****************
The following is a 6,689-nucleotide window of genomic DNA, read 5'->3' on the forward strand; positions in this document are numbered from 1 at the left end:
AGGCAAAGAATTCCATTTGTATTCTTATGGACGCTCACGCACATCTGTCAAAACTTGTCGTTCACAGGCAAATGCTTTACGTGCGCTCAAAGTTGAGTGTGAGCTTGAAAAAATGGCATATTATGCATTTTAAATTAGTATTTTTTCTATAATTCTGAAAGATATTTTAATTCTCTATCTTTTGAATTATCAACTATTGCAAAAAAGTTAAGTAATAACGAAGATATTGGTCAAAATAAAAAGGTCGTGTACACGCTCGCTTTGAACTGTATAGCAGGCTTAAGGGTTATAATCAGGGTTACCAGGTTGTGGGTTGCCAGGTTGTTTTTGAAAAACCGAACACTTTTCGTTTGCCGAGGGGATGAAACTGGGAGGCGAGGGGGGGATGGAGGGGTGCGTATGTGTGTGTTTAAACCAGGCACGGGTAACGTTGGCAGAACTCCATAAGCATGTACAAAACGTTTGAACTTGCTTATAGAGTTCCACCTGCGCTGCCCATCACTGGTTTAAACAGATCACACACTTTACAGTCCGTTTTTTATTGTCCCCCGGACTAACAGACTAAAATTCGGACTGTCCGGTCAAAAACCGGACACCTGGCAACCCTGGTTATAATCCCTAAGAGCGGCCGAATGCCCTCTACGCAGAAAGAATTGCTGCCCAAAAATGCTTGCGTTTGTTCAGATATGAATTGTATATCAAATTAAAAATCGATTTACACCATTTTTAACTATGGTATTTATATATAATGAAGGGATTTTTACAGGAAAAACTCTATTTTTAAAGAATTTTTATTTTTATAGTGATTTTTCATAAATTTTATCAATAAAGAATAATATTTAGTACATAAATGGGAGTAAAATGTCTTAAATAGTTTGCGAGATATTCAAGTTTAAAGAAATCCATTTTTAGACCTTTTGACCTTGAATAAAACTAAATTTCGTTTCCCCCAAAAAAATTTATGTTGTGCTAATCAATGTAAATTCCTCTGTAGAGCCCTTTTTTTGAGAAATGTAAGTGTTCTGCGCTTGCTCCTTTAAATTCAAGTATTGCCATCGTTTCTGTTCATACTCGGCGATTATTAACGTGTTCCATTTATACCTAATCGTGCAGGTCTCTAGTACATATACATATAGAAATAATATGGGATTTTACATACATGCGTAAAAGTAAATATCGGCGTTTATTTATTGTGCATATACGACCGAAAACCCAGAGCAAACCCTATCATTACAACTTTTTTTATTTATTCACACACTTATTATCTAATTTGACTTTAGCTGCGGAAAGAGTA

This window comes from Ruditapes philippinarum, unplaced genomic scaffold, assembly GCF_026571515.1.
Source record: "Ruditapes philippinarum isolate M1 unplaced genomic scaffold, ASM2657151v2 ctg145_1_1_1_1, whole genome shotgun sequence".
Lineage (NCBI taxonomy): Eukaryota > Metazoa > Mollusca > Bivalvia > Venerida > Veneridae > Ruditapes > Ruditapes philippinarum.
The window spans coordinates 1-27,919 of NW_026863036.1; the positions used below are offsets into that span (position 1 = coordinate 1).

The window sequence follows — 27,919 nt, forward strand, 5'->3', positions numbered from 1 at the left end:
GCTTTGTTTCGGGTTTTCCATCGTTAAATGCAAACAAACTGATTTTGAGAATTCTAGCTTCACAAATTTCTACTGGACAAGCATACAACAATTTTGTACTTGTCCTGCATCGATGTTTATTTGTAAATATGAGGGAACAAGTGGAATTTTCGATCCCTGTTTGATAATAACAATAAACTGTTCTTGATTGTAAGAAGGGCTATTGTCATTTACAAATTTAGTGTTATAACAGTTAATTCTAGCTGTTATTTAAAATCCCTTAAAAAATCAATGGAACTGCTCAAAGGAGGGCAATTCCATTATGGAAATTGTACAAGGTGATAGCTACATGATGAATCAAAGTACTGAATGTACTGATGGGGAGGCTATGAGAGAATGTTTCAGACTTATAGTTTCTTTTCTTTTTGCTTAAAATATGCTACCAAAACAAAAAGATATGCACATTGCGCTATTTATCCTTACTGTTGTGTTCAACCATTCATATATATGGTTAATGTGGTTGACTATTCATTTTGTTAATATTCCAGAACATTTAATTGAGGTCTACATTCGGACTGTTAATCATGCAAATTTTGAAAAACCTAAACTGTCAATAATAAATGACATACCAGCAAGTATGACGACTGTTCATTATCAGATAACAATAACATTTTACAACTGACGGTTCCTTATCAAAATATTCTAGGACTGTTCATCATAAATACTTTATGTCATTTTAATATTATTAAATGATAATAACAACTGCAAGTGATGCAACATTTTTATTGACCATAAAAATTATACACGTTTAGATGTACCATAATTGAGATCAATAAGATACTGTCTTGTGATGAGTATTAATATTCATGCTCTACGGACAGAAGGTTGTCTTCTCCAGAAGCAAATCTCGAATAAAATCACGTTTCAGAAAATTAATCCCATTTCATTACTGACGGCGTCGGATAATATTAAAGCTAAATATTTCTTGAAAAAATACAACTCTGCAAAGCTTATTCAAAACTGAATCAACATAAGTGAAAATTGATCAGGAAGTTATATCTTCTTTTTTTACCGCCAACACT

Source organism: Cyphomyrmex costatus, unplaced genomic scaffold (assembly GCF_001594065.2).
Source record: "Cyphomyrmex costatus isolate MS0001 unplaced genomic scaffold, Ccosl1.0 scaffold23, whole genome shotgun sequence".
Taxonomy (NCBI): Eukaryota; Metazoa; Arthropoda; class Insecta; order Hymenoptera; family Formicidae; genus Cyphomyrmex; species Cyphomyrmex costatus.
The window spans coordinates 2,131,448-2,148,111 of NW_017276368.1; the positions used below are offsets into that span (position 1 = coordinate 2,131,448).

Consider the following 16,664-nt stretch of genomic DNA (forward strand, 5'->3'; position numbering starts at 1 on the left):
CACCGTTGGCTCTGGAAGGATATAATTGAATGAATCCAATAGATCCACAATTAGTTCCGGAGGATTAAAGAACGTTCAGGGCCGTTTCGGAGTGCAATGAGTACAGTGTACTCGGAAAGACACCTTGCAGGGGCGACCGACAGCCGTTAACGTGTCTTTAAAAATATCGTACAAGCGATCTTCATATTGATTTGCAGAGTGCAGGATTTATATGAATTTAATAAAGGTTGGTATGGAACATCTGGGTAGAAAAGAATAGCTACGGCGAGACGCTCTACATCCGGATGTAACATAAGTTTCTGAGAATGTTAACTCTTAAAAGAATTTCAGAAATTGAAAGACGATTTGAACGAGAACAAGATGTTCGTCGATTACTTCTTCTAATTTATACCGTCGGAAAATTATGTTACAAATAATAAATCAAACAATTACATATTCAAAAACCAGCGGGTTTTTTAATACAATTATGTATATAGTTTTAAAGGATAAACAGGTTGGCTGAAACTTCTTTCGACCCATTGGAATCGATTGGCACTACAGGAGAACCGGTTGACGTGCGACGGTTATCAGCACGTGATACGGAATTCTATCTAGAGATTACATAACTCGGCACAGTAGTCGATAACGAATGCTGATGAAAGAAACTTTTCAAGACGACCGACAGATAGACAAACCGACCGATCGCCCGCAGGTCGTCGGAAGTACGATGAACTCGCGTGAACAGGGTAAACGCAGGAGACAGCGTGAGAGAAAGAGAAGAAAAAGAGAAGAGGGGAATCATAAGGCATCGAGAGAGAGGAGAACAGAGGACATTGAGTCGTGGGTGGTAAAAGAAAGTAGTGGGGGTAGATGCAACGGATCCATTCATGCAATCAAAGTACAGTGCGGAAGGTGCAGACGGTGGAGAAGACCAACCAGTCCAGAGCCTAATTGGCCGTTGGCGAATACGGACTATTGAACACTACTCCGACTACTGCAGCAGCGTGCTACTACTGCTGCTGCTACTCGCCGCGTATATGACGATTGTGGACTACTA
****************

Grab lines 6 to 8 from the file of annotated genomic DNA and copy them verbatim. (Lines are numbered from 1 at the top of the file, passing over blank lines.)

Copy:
The window spans coordinates 1-27,919 of NW_026863036.1; the positions used below are offsets into that span (position 1 = coordinate 1).

The window sequence follows — 27,919 nt, forward strand, 5'->3', positions numbered from 1 at the left end:
GCTTTGTTTCGGGTTTTCCATCGTTAAATGCAAACAAACTGATTTTGAGAATTCTAGCTTCACAAATTTCTACTGGACAAGCATACAACAATTTTGTACTTGTCCTGCATCGATGTTTATTTGTAAATATGAGGGAACAAGTGGAATTTTCGATCCCTGTTTGATAATAACAATAAACTGTTCTTGATTGTAAGAAGGGCTATTGTCATTTACAAATTTAGTGTTATAACAGTTAATTCTAGCTGTTATTTAAAATCCCTTAAAAAATCAATGGAACTGCTCAAAGGAGGGCAATTCCATTATGGAAATTGTACAAGGTGATAGCTACATGATGAATCAAAGTACTGAATGTACTGATGGGGAGGCTATGAGAGAATGTTTCAGACTTATAGTTTCTTTTCTTTTTGCTTAAAATATGCTACCAAAACAAAAAGATATGCACATTGCGCTATTTATCCTTACTGTTGTGTTCAACCATTCATATATATGGTTAATGTGGTTGACTATTCATTTTGTTAATATTCCAGAACATTTAATTGAGGTCTACATTCGGACTGTTAATCATGCAAATTTTGAAAAACCTAAACTGTCAATAATAAATGACATACCAGCAAGTATGACGACTGTTCATTATCAGATAACAATAACATTTTACAACTGACGGTTCCTTATCAAAATATTCTAGGACTGTTCATCATAAATACTTTATGTCATTTTAATATTATTAAATGATAATAACAACTGCAAGTGATGCAACATTTTTATTGACCATAAAAATTATACACGTTTAGATGTACCATAATTGAGATCAATAAGATACTGTCTTGTGATGAGTATTAATATTCATGCTCTACGGACAGAAGGTTGTCTTCTCCAGAAGCAAATCTCGAATAAAATCACGTTTCAGAAAATTAATCCCATTTCATTACTGACGGCGTCGGATAATATTAAAGCTAAATATTTCTTGAAAAAATACAACTCTGCAAAGCTTATTCAAAACTGAATCAACATAAGTGAAAATTGATCAGGAAGTTATATCTTCTTTTTTTACCGCCAACACT